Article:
The Indian parliament rarely makes news for the right reasons. With this backdrop, the news of a largely productive Lok Sabha, which worked for 60 hours while it was scheduled for 37, in the curtailed monsoon session is music to the ears. Ushering in an era of big-ticket reforms, the Narendra Modi government in this session gave Indian farmers the freedom to sell what they produce in markets chosen by them at prices determined by them through the passage of the Farmers’ Produce Trade and Commerce (Promotion and Facilitation) Bill, the Farmers (Empowerment And Protection) Agreement On Price Assurance and Farm Services Bill and the Amendment to 1955 Essential Commodities Bill. Not to rest on the laurels, the government further ensured that both businesses and the labour force get a fair deal in the country, with the Occupational Safety, Health And Working Conditions Code, the Code On Social Security and the Industrial Relations Code turning into laws. No mean feat was making the FCRA Amendment Bill and the Jammu and Kashmir Official Languages Bill turn into laws.
The floor management in ensuring that, in Zero Hour, 370 MPs raise issues; 88 of them speak well past midnight on one of the days, ask ministers 181 questions using Rule 377 and 855 and government answering 2,300 unstarred questions in the lower house of the parliament cannot be lauded enough. Besides managing the numbers in the upper house where the BJP-led NDA is yet shy of a majority, this smooth functioning can be attributed to the suspension of eight rowdy Rajya Sabha members for the rest of the session. The rule book for both the houses of the parliament and, more importantly, its execution should always have been this strict or more. Since the day live broadcast of proceedings of the parliament began in the 1990s, a chunk of the membership of the central legislature — as much as state legislative bodies — have come to take it for an opportunity to display brawn and score brownie points, lest their respective constituencies watching television should construe them as unworthy of their votes. Whatever political parties may fill the government and the opposition benches, the will of numbers in a democracy is unexceptionable. If the opposers do not like a certain proposition, they cannot be allowed to make resist the ayes with a brawl rather than with their dissenting nays. Any raucous behaviour warrants an instant invocation of marshals and suspension of the guilty. At the rate of Rs 2.5 lakh of taxpayers’ money spent per minute, this monsoon session had Rs 90 crore well spent.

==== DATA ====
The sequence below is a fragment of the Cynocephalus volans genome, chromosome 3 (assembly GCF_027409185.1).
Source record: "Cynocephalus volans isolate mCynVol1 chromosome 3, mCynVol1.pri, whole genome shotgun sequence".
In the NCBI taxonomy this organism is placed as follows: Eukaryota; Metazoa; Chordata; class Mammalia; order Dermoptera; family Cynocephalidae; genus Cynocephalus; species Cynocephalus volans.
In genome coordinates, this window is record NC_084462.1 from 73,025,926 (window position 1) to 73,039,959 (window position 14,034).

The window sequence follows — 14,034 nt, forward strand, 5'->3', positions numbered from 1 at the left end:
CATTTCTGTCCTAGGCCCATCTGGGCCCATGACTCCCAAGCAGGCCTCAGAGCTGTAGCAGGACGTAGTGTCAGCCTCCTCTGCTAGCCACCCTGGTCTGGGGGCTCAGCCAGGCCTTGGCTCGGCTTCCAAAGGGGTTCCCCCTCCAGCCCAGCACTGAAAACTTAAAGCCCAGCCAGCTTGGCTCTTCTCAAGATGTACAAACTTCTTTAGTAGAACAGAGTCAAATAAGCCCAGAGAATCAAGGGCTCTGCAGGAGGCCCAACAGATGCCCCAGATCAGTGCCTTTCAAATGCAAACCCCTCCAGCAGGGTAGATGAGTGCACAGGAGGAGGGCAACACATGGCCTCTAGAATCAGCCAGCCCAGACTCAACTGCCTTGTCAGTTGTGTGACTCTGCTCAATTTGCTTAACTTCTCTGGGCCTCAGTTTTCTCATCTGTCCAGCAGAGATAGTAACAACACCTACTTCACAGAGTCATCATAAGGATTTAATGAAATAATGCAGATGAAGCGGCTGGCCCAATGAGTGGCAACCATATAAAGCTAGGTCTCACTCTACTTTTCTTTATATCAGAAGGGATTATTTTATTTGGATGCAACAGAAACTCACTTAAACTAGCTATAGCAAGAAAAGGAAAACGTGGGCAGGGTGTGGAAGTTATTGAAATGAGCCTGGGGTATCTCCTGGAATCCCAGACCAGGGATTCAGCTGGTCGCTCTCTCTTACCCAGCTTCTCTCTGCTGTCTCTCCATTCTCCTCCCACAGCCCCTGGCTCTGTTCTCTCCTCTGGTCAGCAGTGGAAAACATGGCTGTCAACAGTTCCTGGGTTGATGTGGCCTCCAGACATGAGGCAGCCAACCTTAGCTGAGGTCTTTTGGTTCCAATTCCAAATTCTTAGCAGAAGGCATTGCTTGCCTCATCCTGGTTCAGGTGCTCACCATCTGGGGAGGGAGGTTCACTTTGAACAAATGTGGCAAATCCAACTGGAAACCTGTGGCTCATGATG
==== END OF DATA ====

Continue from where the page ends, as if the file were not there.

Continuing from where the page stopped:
If the International Commission of Jurists has said the amended FCRA law is incompatible with international obligations, its concerns may well be relegated to the nearest dustbin. After all, the countries that dominate these global busybodies are on a suicidal path, with multiculturalism having turned the UK nearly ungovernable, the welcome accorded to Syrian refugees by the Angela Merkel administration wrecking German society and the United States, protected by two vast oceans on either side, beginning to feel the heat of the community that first sets sail abroad in search of greener pastures and, then on arrival, asks for the destination nation to turn ‘green’. Europe may want to kill itself; it has no right to impose its sanctimonious code on India and other parts of the world that are more prone to turning into a Sudan or Nigeria. In fact, the Modi government has still not done enough to stop foreign powers from interfering in Indian affairs. Conversion by missionaries is among their relatively benign acts. What India is struggling to find a solution to is the problem of indirect participation of West-funded NGOs in politics. While they are silently but dangerously altering the country’s demography, the clear and present danger is holding the entire nation ransom every now and then with picketing, demonstrations and finally rioting. The passage of the FCRA Amendment Bill in the parliament is rather a missed opportunity in the absence of any change in the Representation of the People Act, 1951, and non-existence of one nationally applicable law to govern bodies of activists.